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Fire danger looks below average this year

Lolo Creek Complex blows up, August 2013- Dennis Bragg photo(MISSOULA)- In 2012 it was Eastern Montana that faced the worst fires, as massive blazes burned across wide stretches of open and forested lands. 

Last year it was Western Montana's turn, as a series of intense, hot fires began burning in mid-July and kept burning through August, causing hundreds of thousands of dollars in damage and firefighting expense. 

But at this point at least, it appears 2014 could see a much different scenario across the Treasure State. 

The annual report on the wildfire threat in the West, issued by the National Interagency Fire Center in Boise says the Northern Rockies will likely be the one place in the U.S. to see a "below average" risk of wildfire from May through August.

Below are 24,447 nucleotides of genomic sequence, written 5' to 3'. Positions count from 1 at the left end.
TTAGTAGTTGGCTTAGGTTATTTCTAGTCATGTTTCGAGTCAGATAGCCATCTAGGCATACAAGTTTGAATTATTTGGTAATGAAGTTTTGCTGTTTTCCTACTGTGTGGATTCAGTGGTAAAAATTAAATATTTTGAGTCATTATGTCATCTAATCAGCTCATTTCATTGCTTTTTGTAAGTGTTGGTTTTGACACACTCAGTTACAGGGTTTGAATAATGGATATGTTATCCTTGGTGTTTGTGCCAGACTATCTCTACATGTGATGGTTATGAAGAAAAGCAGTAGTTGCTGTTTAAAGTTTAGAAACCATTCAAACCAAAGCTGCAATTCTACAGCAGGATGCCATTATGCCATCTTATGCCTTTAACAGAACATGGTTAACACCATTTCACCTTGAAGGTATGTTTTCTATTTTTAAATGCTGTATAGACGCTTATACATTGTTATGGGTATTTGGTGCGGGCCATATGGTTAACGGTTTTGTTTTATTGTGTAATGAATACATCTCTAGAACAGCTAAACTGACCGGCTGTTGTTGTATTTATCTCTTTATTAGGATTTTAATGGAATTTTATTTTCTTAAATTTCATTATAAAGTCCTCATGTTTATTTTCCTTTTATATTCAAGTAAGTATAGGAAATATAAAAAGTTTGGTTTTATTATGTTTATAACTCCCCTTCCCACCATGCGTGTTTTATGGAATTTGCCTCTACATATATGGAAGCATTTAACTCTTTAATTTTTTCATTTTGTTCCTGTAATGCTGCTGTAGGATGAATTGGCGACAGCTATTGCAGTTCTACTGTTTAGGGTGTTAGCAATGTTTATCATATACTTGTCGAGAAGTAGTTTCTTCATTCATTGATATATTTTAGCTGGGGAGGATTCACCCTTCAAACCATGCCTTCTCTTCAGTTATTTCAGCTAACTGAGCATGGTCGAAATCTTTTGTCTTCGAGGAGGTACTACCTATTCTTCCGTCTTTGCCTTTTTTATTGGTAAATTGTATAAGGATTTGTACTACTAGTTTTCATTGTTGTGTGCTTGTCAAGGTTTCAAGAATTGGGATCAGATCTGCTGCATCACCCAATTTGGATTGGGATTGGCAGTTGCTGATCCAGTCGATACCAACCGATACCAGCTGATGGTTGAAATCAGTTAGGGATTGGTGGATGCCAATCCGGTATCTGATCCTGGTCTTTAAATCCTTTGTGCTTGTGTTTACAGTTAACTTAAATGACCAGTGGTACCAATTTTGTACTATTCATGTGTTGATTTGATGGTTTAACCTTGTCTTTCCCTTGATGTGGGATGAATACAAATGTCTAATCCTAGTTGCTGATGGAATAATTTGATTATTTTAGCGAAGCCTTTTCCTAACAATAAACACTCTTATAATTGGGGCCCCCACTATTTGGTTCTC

And it really comes down to the snowpack and wet weather we've had since the first of February. While much of the winter had been fairly mild through January, the swing to intense storms, coupled with cool and showery weather into the spring is going to delay the start of the fire season. 

The fire forecasters are saying while some of the trees and brush are finally starting to "green up" now, the curing and drying of field is expected to be delayed. In fact, they say there's the possibility fuels won't become critically dry or fully cured in most areas of Western and Eastern Montana, Northern Wyoming and Northern Idaho until August. While that doesn't eliminate the risk of wildfire, those conditions could at least shorten our fire season for the first time since 2011. 

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